It was dumb. I praised the internship gods when I finally got a good-paying internship during my final semester of university. I let out a sigh of relief, thinking unpaid internships were a blip in my past.

Well, how life surprises you! I’ve been working an unpaid internship in addition to my full-time job for the past year and I’ve actually liked it! The unpaid internship? Blogging.

I spent a little time gathering up all the costs I’ve put into this blog over the past year it’s been up.

Hosting

There appears to be two main options when it comes to starting a blog: self-hosted WordPress or Squarespace. I’m on self-hosted WordPress. Lots of people rave about the benefits of it. It is great but the main reason I use it is because I’m familiar with it, haha. I used it a lot during a course I had at university and it just stuck to me. 

For nearly the first year of this blog, I used Bluehost as my web host. There are people who rave about Bluehost and many more people who talk about how crappy it is. Well, I had a 3-year hosting plan back from when I signed up years ago when I started building websites. Maybe I was lucky, but I didn’t have too much trouble with Bluehost during my time with them. 

I switched away since Bluehost didn’t seem like the type of service I could grow with. Siteground was hosting a Black Friday deal and I hopped on it. $66 for one year of hosting!

Plugins and icons and themes

I LOVE Creative Market. Gah, I’m obsessed with browsing the site. They offer six free goods starting on Monday every week. I’ve purchased some icons from the site and also got the Social Warfare plugin, which I love. Total cost for plugins, icons, and WordPress themes came to $92.30.

Software

I rocked the free Mailchimp account for the longest. A couple months ago, I opted for the $10 plan to get the automation feature. Boardbooster is the scheduler tool I use for Pinterest.

Professional Development

Ah, this is always a big expense, isn’t it? Maybe not always. For me, it has been. Mainly because I decided to go to FinCon in September of last year, after unexpectedly winning one of the scholarships for a free pass. Even with the free pass, I still spent quite a bit. It was all worth it though for the bomb-digity people I got to meet. (and I’m sorry, but geez, I do not like the Ally bank cookies. Waaaay too sugary. The people who have gone to FinCon will know what I’m talking about. Almost everyone who goes loves the Ally Bank cookies.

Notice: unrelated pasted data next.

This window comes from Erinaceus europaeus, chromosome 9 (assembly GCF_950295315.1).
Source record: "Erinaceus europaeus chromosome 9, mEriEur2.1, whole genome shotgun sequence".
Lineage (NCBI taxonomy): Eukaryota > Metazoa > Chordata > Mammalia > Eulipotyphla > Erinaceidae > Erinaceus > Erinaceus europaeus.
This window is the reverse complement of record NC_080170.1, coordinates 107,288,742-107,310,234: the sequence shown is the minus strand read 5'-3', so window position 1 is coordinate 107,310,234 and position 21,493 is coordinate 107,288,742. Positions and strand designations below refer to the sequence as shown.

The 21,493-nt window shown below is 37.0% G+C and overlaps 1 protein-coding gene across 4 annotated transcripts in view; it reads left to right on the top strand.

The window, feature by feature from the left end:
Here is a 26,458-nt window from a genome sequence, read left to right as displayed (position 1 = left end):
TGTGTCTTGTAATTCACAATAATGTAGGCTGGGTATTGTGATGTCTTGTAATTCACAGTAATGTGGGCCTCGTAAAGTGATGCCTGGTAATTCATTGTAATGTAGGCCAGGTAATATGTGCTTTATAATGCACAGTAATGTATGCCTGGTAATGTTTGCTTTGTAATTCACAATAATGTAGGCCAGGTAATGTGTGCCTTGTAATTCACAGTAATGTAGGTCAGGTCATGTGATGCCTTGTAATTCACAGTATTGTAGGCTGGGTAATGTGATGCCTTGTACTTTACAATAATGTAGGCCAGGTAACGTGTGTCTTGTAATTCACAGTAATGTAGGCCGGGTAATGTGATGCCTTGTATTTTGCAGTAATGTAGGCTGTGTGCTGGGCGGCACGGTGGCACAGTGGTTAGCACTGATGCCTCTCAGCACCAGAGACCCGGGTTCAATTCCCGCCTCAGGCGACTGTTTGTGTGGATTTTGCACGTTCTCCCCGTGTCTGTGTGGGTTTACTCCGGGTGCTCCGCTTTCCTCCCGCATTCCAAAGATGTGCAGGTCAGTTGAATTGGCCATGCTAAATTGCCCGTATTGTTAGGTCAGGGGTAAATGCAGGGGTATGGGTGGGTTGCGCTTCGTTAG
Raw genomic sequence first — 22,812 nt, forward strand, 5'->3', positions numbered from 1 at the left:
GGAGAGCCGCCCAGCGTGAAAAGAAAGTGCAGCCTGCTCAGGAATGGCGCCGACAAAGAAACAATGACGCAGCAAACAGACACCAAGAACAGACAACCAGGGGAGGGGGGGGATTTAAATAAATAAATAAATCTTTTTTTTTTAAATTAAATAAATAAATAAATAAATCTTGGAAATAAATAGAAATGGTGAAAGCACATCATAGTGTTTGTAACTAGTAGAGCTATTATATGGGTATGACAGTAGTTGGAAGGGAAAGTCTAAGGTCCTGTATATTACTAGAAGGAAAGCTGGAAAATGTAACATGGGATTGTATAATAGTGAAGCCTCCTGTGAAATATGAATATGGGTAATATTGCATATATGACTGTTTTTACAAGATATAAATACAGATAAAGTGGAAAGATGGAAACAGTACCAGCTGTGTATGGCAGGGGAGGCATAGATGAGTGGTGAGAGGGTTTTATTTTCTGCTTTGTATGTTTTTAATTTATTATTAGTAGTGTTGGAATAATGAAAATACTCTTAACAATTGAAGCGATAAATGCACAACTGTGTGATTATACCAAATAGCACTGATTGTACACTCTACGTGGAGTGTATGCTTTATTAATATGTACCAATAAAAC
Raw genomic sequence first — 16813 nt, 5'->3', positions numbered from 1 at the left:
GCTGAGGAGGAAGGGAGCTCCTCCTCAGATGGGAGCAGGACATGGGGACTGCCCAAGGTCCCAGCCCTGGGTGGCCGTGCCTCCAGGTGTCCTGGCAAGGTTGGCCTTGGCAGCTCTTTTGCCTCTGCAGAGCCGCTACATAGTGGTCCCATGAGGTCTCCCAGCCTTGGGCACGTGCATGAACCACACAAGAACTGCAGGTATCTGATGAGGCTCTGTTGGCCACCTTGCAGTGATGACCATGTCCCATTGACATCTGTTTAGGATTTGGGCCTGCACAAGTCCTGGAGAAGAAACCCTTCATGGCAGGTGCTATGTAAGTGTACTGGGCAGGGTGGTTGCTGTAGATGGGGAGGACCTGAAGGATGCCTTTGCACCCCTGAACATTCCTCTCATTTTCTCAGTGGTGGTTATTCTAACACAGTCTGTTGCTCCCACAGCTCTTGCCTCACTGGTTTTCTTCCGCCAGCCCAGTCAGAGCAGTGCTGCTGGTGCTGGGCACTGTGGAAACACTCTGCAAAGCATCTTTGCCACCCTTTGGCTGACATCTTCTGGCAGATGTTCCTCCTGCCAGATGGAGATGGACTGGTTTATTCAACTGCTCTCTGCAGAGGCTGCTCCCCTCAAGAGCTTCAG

As for courses and such, on Black Friday 2016, I purchased a bump sale course special and got a bunch of courses from Made Vibrant and Jason Does Stuff for a low as heck price. And I’ve actually gone through two of the courses and put them into practice! Yay for actually using stuff! The cost for professional development came to $966.18 (most of the cost being FinCon).


Altogether, the total cost for running my blog for the first year came to $1,264.48 USD. A lot, yeah. It’s all been worth it, though. While I haven’t made any actual money from the blog itself, I have had opportunities pop up for things. And I love the personal finance blogger community!

I love reading stories about how people learn about money, how their blogs changed their lives, and such. People talk about how the personal finance space can be an echo chamber sometimes (have you read the 1,000,001 articles on emergency funds?). I can see how people say that but for the most part, I love reading people’s unique way they approach their money and how they use it for the life they want. 

From doing this blog, I’ve learned a lot about how to manage my time and unexpectedly learned more about digital marketing topics.

It’s safe to say this little blog has been the best unpaid internship I’ve ever had. No coffee runs required. 🙂 


What do you think of blogs? How can they help people? 

Investing 101 For Millennials

When I first started learning about investing for millennials, it was overwhelming. All these different terms were thrown around like risk tolerance, bull market, mutual fund, and it was a lot to take in.

After reading through several blog posts, I headed to the nearest bookstore to learn more. There are a lot of beginner-friendly books on getting started with money management, investing for millennials, and getting yourself in good financial shape. The ones I read were great. They talked about budgeting, paying yourself first, automating your savings, and eliminating debt.

Reading up on the topics was great but it felt like something was missing. The books would usually devote a chapter or two talking about investing and the importance of it. Once I had gotten through several of the books and blog posts, the advice all centered on the same key things to remember when investing: pick low-fee index funds, consistently contribute to your brokerage accounts, and have a passive, hands-off approach to your investments (a.k.a don’t pull your money out when the media tells you the sky is falling).